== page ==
Higher education in a world market
- Cite this article as:
- McMahon, M.E. High Educ (1992) 24: 465. doi:10.1007/BF00137243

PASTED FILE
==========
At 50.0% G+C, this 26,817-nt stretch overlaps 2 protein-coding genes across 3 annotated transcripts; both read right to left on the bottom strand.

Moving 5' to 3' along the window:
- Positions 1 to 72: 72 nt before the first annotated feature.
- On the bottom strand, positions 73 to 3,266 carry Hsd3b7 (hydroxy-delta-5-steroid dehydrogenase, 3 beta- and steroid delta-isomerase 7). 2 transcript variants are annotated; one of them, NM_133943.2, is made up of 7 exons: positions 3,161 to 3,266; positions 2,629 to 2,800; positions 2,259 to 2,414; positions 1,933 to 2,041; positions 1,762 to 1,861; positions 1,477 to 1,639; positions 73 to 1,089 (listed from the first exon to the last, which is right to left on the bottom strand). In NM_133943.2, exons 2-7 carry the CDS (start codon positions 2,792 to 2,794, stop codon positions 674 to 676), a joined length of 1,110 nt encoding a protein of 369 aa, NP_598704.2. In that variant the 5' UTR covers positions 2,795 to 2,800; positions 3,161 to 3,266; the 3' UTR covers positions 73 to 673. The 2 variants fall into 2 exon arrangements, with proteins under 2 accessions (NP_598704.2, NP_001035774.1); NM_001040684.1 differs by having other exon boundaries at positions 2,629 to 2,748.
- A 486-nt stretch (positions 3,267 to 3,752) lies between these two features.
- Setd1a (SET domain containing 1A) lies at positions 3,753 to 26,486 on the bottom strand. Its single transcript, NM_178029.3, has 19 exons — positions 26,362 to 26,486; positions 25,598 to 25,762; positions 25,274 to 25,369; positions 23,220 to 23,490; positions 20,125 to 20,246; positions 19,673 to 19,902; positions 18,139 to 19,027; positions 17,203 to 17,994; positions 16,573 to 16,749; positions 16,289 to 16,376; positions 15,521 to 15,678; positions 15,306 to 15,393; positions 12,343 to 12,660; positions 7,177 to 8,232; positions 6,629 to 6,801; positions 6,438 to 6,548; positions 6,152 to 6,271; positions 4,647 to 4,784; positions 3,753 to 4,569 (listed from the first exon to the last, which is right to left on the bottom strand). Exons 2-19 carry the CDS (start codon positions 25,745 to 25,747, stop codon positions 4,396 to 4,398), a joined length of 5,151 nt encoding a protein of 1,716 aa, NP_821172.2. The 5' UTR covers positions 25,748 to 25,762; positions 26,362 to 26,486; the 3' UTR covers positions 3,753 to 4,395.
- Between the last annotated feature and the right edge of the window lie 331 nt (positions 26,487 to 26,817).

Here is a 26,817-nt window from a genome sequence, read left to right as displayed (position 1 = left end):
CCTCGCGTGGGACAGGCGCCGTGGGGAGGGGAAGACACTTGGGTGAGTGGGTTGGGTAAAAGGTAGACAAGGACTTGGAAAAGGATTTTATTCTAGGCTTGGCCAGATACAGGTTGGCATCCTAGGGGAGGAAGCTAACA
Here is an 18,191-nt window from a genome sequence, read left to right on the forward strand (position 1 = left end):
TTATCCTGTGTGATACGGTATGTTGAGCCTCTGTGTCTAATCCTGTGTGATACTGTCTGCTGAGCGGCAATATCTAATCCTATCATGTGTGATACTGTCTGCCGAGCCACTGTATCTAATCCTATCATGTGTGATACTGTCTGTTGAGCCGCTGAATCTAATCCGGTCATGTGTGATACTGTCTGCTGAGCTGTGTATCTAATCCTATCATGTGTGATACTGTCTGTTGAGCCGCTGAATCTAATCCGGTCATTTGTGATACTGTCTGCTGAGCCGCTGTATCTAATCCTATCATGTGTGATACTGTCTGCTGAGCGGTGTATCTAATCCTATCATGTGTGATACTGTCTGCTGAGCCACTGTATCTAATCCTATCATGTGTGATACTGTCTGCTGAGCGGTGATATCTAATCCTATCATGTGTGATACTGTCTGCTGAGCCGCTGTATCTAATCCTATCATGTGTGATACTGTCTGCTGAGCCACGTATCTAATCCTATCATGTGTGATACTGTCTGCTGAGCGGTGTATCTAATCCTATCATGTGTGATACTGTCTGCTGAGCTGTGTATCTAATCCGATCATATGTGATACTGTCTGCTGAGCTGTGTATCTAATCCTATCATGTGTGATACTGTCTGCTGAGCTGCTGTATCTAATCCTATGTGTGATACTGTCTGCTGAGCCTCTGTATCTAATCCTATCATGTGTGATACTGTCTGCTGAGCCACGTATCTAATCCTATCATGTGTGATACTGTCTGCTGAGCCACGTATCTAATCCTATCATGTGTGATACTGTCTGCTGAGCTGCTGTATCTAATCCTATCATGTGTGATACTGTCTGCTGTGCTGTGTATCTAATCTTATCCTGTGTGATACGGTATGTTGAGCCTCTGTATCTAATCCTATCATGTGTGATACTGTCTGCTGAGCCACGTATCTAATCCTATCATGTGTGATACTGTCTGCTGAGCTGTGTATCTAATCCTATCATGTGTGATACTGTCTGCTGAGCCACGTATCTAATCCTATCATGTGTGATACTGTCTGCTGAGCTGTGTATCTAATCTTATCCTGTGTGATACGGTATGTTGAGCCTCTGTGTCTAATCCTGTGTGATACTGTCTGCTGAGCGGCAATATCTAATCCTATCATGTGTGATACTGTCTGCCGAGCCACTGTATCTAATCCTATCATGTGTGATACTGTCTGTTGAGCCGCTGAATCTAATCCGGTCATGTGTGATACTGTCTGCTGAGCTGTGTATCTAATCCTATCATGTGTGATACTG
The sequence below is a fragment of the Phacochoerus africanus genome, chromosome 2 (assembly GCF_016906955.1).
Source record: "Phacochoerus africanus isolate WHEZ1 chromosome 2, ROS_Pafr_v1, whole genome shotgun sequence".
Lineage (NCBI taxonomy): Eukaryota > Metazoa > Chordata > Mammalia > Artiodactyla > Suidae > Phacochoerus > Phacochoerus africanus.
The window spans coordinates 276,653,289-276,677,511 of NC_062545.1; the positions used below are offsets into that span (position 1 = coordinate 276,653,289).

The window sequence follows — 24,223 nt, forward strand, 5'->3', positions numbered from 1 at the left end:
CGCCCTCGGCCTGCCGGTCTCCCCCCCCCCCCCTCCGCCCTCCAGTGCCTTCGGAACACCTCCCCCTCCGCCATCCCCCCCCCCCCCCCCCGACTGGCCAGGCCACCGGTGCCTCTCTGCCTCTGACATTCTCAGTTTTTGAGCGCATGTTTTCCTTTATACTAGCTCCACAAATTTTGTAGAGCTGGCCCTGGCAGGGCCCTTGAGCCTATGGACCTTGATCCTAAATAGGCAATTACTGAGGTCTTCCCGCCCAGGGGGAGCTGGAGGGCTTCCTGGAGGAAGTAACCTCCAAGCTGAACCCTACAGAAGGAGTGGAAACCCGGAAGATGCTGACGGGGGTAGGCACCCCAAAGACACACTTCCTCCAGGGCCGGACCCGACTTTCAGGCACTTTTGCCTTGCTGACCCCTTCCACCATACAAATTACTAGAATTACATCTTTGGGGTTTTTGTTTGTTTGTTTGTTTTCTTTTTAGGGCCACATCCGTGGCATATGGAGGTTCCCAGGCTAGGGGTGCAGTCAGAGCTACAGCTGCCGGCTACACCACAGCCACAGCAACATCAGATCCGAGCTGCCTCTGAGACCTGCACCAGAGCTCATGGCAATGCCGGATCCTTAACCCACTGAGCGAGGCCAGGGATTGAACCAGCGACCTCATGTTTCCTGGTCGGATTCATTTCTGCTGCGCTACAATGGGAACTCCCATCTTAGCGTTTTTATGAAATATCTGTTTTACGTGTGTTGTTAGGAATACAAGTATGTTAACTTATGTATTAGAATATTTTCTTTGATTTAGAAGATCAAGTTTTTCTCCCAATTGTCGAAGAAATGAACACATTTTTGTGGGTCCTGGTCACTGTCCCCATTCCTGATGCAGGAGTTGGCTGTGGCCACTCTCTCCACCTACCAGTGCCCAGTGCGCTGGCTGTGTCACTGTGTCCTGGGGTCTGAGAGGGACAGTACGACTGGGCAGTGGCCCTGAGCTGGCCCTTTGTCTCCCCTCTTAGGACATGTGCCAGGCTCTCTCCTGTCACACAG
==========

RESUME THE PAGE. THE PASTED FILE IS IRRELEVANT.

Recognizing that academic, scientific and technological strengths have become increasingly important in international relations, this study hypothesizes that the flow of knowledge resources among nations is interconnected with global political, economic and cultural relationships. As a means of validating this premise, this study analyzes one component of academic interaction - international study at the level of higher education. This article outlines changes in international study patterns in the decades following World War n and explores how the postwar context affected international exchange relationships. International exchange during the 1960s and 1970s indicated strong participation by students from Third World nations and the popularity of five industrialized host nations. These relationships are explored through a statistical study of the flow of students from 18 developing nations out to the world and to the United States in particular. The findings assess the importance of key economic factors (such as involvement in global trade and concentration of trade), educational variables (including national emphasis on education and the availability of domestic opportunities) and political arenas (such as international assistance and scholarship dependency) in determining international study patterns. As current shifts in our postwar world order unfold before us, better understanding of historical factors underlying international exchange may be instrumental as we anticipate its future within the context of new geopolitical alliances.